For those who don’t qualify for Medicaid, they may still be eligible for a premium tax credit with a Marketplace insurance plan. Those with an expected yearly income between 100% and 400% of the federal poverty level qualify.

What Addiction Treatment Does Medicaid Cover?

With the passage of the ACA, insurers are now required to provide addiction treatment and mental health care as part of primary care. Additional coverage now includes prevention and treatment therapies like:

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Medicare and Substance Abuse Treatment

Anyone aged 65 or older, individuals with disabilities, and those with End Stage Renal Disease (complete kidney failure) qualify for Medicare health coverage. Known as Original Medicare or Traditional Medicare, the program was created in 1965 and provides healthcare by paying directly for each service on a fee-for-service basis. Original Medicare includes Parts A and B, is accepted by most all care providers, and is the most popular plan (the other is Medicare Advantage Plan or Part C).

Medicare is split into 4 parts:

Four Parts of Medicare
Part A Also known as Hospital Insurance. Premium-free Part A is available for those who have paid Medicare taxes for at least 10 years and are 65 or older. Part A covers inpatient care and hospitalization if needed for substance abuse treatment. Cost-sharing rules apply depending on the plan. Medications used to treat addiction (like Methadone) are usually covered under Part A when administered in a hospital.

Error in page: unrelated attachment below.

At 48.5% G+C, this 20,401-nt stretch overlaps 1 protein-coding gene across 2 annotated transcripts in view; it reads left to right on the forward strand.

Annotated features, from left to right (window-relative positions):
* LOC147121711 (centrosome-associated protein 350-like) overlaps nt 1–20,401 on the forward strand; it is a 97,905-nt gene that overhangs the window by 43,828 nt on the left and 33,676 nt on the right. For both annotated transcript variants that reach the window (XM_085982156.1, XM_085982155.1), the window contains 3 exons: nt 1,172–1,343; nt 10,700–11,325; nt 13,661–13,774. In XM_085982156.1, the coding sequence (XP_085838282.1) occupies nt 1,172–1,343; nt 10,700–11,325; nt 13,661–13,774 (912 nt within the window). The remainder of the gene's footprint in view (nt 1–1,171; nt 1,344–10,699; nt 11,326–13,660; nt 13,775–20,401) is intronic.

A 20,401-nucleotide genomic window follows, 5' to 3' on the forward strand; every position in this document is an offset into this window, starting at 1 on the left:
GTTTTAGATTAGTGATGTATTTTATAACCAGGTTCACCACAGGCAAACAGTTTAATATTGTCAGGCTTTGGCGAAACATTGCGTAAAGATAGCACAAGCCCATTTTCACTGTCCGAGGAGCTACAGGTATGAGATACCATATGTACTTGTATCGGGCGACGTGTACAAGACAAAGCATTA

Part B Also known as Medical Insurance. Everyone pays a premium on Part B. Part B covers outpatient addiction care at facilities like clinics and hospital outpatient departments. This care can include rehab therapy or prescriptions administered by the outpatient center. Doctors’ services like lab tests, x-rays, medical equipment, preventative care, and some home health care and ambulance services are also covered.
Part C Also known as Medicare Advantage or Medicare Private Health Plan. This plan provides Medicare benefits from a private insurer subsidized by the government. By law, these plans must provide at least the same benefits as Original Medicare, but insurers can make their own coverage policies.
Part D Also known as Prescription Drug Coverage. Part D is available to those with Parts A and B, or through Medicare Advantage Plans that offer prescription coverage. The premium for Part D is incurred on top of the Part B premium, paid monthly. Substance abuse treatment medications must be medically-necessary to qualify for coverage. For instance, Methadone is not covered for addiction treatment, but is covered for conditions like pain.

Some may qualify for both Medicaid and Medicare (particularly individuals who are disabled or over 65). These people may choose to apply their benefits to individual treatment therapies or substance abuse programs.

If you already have Medicaid or Medicare, you can find a drug or alcohol recovery facility by contacting the Substance Abuse and Mental Health Services Administration (SAMHSA) or reaching out to a dedicated addiction treatment provider now.